Duke is still waiting for his forever home. Duke came from a south Texas shelter where he was an owner surrender; they said he was showing signs of age, had difficulty walking, and became aggressive with the grandchildren. Duke has displayed none of those characteristics since being in rescue. Zero! In fact, Duke runs laps around the yard and is tough to catch. He flies and forgets how hot it is now because he enjoys that freedom. The shelter was also told that he lived his whole 8 years in the house. It’s no wonder he loves being free and sniffing every blade of grass, watching trees blow in the wind, and being reluctant to come in! Duke recently also had a dental. He visited our veterinary dental specialist because his mouth seemed out of alignment, but it is only because at some point he somehow lost key teeth which help the tongue stay in. He rests his tongue where those teeth once were. But today, he’s very healthy, had no extractions with his dental, and his eyes and ears are good. He is also a handsome boy and is both crate and house trained, does well on a leash, and does not appear to be bothered by other dogs. Duke is on no medication and is cooperative at both the vet and groomer. He’s looking for his forever home! If you are interested in Duke please submit an application online at www.Houstoncockerspanielrescue.com/Application
| 2020 has been a different year in our rescue. We will soon be closing our intake and slowly phasing out of rescue.|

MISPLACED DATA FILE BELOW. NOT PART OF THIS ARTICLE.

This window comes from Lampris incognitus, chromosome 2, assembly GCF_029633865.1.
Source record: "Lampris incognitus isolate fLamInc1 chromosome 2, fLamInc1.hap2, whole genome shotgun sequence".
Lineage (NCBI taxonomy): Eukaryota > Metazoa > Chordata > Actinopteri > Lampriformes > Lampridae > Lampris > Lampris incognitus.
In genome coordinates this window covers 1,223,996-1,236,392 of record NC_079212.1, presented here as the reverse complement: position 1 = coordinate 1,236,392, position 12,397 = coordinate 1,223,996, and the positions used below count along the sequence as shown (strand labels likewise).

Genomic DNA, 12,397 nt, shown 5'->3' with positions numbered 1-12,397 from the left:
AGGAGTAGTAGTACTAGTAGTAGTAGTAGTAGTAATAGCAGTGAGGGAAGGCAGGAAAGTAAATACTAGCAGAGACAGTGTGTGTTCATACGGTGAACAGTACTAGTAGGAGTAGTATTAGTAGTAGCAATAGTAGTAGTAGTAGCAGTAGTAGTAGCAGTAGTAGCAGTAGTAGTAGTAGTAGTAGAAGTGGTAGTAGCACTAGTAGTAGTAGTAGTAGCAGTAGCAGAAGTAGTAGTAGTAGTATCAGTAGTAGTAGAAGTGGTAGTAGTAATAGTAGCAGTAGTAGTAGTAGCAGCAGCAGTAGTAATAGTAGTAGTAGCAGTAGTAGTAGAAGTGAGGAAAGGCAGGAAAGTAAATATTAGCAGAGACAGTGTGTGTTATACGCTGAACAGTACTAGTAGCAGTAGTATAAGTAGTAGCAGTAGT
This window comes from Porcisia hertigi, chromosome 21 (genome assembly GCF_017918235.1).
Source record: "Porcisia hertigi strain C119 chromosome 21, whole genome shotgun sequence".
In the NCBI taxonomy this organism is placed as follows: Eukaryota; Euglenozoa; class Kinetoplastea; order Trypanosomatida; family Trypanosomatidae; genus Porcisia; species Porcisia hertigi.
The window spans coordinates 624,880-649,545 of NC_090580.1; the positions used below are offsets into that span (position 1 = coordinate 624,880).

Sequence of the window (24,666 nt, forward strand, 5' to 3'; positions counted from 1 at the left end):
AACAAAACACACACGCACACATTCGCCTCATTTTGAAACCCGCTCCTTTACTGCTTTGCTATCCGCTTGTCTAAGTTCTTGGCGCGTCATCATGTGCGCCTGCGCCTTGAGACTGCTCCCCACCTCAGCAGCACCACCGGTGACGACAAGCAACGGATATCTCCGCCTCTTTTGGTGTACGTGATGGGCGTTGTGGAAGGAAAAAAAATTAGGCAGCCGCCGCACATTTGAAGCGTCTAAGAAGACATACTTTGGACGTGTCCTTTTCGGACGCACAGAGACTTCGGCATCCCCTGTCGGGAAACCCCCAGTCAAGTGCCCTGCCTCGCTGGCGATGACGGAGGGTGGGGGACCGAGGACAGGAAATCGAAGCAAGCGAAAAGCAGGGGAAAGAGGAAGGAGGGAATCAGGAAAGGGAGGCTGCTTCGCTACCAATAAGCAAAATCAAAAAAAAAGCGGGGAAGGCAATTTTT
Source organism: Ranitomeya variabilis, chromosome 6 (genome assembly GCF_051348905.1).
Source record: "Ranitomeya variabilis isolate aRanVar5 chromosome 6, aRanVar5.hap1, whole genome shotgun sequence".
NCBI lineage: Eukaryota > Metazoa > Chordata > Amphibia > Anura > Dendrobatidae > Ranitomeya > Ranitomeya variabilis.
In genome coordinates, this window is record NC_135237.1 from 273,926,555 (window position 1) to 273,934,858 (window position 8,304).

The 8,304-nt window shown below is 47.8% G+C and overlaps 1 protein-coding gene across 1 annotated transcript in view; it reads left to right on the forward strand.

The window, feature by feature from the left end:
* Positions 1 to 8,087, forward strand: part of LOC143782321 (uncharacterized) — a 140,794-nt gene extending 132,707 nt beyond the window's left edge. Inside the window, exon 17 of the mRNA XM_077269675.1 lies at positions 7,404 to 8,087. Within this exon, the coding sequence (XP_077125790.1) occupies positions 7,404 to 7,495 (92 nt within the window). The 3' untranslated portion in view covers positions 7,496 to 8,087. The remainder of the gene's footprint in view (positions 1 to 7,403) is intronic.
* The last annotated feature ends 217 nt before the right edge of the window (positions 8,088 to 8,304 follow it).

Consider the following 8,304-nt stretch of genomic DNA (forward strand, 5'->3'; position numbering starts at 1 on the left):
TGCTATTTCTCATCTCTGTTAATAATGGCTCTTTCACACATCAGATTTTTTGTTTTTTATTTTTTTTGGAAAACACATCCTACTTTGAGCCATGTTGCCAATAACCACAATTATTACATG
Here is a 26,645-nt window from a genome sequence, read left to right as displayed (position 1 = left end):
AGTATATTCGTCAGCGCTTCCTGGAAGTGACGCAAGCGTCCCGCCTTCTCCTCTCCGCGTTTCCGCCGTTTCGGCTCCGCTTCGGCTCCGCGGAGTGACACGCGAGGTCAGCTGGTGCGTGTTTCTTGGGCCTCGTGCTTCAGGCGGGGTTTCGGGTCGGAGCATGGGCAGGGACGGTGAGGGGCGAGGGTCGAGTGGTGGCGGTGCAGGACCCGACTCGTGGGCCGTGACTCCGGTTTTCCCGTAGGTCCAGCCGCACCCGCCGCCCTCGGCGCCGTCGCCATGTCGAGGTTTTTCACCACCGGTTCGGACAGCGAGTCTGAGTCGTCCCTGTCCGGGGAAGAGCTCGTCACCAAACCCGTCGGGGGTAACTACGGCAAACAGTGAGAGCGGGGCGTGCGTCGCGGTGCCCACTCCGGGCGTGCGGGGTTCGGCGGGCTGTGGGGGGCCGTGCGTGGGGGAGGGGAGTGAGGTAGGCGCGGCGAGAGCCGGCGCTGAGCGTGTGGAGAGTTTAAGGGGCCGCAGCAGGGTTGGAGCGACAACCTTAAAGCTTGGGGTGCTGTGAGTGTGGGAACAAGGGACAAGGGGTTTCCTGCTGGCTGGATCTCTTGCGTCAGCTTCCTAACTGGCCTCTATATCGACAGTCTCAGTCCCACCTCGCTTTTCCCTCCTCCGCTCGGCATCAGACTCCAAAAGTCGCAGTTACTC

To begin, we have taken in fewer dogs than in previous years, which can partly be attributed to Covid-19 as well as other factors. Many shelters have changed their policies, and dogs are placed for adoption to the general public prior to being permitted to be secured by rescues. With our breed, in the greater Houston area, young cockers are often adopted out from a shelter, whereas in the past, owner surrenders in particular could leave with a rescue on intake. Those dogs are also offered first to the general public. Those that are left are older and usually much less adoptable due to age and health issues or a younger dog that has a high cost existing health issue. Although most of these dogs have been saved by either another rescue or a kind cocker lover, it is difficult for a smaller rescue to intake senior dogs or medical dogs and not become a sanctuary. They are more likely to stay in foster care forever or are extremely costly to help. This endeavor requires numerous fosters in a rescue to care for them until they pass away or who can meet the various needs and extended stay of a medical dog prior to adoption. Unfortunately, we do not have enough fosters to do either. Over the years we have taken in many seniors and have been able to secure homes for them; however, they have been relatively healthy dogs for the most part or the cost of their care has been manageable. In addition, the core of our rescue is aging, and it takes a lot of energy to run a rescue. Some have health issues which limit their energy. There is a lot of work in rescue that goes on behind the scene. We have placed more than 600 dogs in forever homes in the nine years of our existence, some came from as far south as the border of Mexico, and others from as far away as Egypt and South Korea. We are happy that we have helped many dogs with a variety of behavior issues, even if it took professional training, and they have all managed to find their special forever home when the perfect applicant came along. We have seen many different specialists with our dogs and secured the best medical care for them. We have met the medical and care needs of our forever fosters with whatever they required until they could go on no more. We were there for them to the moment they went to the rainbow bridge. The goal was always to give each dog a chance with whatever it needed to be saved and to properly place dogs, no matter how long it took to get their happily ever after. We have adopted dogs to people from all over the United States, and in the last few years we have increased our rescue’s awareness and our followers from fewer than 1500 to 6500.